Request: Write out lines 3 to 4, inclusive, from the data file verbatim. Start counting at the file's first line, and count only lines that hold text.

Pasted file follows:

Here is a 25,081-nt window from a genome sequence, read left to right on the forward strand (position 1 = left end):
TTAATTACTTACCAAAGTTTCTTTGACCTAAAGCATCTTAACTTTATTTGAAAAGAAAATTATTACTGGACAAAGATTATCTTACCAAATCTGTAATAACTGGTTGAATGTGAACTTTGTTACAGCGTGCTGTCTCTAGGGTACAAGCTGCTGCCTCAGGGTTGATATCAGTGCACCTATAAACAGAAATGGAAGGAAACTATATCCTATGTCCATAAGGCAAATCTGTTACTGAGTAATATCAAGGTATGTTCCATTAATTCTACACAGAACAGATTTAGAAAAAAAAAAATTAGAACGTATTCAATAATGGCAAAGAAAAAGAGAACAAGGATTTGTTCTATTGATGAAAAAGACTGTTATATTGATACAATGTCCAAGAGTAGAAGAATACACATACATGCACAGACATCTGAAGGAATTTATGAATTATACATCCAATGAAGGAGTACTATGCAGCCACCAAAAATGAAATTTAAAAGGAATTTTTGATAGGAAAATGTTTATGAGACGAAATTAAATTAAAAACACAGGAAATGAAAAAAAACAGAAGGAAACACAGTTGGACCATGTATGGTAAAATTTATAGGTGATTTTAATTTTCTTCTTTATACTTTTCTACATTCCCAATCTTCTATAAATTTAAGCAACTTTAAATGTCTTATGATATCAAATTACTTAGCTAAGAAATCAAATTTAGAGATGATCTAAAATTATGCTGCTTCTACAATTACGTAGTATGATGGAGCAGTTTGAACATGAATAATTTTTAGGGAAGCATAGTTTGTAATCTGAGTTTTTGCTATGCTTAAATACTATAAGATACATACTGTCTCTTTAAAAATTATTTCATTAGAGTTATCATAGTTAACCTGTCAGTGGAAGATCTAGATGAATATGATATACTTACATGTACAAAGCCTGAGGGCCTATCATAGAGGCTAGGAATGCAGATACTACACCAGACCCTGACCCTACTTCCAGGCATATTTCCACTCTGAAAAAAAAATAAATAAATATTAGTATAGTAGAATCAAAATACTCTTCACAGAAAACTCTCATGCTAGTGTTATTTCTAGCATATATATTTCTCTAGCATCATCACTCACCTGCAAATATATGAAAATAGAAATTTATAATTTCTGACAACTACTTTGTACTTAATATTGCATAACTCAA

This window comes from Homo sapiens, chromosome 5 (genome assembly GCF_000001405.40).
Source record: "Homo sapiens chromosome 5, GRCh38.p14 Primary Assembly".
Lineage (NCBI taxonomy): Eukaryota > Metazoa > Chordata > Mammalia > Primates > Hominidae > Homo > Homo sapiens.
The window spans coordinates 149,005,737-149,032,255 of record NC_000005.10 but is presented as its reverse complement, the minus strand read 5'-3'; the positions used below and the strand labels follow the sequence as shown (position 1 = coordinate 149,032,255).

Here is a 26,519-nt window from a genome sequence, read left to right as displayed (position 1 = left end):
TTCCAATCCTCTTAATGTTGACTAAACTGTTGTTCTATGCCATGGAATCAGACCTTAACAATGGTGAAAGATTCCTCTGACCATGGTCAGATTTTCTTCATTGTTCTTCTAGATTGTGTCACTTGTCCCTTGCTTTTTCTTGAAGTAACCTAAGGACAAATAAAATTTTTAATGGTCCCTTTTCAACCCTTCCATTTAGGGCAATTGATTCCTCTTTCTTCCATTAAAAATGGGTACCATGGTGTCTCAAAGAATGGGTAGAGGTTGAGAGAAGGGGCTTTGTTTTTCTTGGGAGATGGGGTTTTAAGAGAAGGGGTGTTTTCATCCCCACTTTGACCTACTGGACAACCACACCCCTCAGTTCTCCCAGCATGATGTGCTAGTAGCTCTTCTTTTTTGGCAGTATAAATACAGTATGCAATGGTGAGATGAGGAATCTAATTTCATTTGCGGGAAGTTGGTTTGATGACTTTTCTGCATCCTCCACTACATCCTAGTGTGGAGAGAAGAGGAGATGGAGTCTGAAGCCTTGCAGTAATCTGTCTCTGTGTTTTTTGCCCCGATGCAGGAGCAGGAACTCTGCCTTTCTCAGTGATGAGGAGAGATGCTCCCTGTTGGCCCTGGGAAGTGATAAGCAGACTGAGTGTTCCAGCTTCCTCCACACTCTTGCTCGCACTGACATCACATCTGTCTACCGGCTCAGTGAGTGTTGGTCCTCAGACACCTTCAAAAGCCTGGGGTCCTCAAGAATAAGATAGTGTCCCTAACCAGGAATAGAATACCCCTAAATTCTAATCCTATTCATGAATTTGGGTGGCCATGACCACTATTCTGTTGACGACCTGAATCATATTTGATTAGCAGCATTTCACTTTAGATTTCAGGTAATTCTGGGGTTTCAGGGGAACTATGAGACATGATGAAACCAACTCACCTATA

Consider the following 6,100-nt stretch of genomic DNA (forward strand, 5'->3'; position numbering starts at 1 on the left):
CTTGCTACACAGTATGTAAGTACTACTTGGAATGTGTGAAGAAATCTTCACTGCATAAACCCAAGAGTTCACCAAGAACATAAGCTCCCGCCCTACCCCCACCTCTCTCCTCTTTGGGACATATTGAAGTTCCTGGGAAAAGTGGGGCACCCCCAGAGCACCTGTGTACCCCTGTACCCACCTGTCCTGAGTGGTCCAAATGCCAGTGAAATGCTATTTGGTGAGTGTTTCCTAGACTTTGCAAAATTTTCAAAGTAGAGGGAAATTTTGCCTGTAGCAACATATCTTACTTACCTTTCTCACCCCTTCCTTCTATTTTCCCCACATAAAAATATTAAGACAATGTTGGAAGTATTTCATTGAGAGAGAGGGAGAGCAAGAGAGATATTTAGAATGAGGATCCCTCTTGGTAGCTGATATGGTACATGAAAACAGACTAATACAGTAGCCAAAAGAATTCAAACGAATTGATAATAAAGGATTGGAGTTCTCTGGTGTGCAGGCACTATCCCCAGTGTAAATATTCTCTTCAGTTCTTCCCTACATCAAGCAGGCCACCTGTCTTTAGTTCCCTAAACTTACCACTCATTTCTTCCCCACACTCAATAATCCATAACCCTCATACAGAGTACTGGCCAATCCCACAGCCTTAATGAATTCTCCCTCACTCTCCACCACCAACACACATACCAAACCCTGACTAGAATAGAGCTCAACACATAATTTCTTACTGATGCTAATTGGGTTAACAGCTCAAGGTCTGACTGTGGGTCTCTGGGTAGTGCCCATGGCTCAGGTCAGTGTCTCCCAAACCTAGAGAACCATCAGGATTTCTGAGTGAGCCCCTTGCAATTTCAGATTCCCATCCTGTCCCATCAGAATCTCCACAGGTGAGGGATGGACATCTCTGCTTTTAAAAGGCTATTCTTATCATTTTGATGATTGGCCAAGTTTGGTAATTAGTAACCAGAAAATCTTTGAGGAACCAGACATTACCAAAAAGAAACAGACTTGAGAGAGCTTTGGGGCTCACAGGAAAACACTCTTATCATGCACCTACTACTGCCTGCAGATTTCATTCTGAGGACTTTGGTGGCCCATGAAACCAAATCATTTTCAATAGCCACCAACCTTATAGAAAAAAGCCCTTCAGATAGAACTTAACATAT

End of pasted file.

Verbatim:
This window comes from Homo sapiens, chromosome 5 (genome assembly GCF_000001405.40).
Source record: "Homo sapiens chromosome 5, GRCh38.p14 Primary Assembly".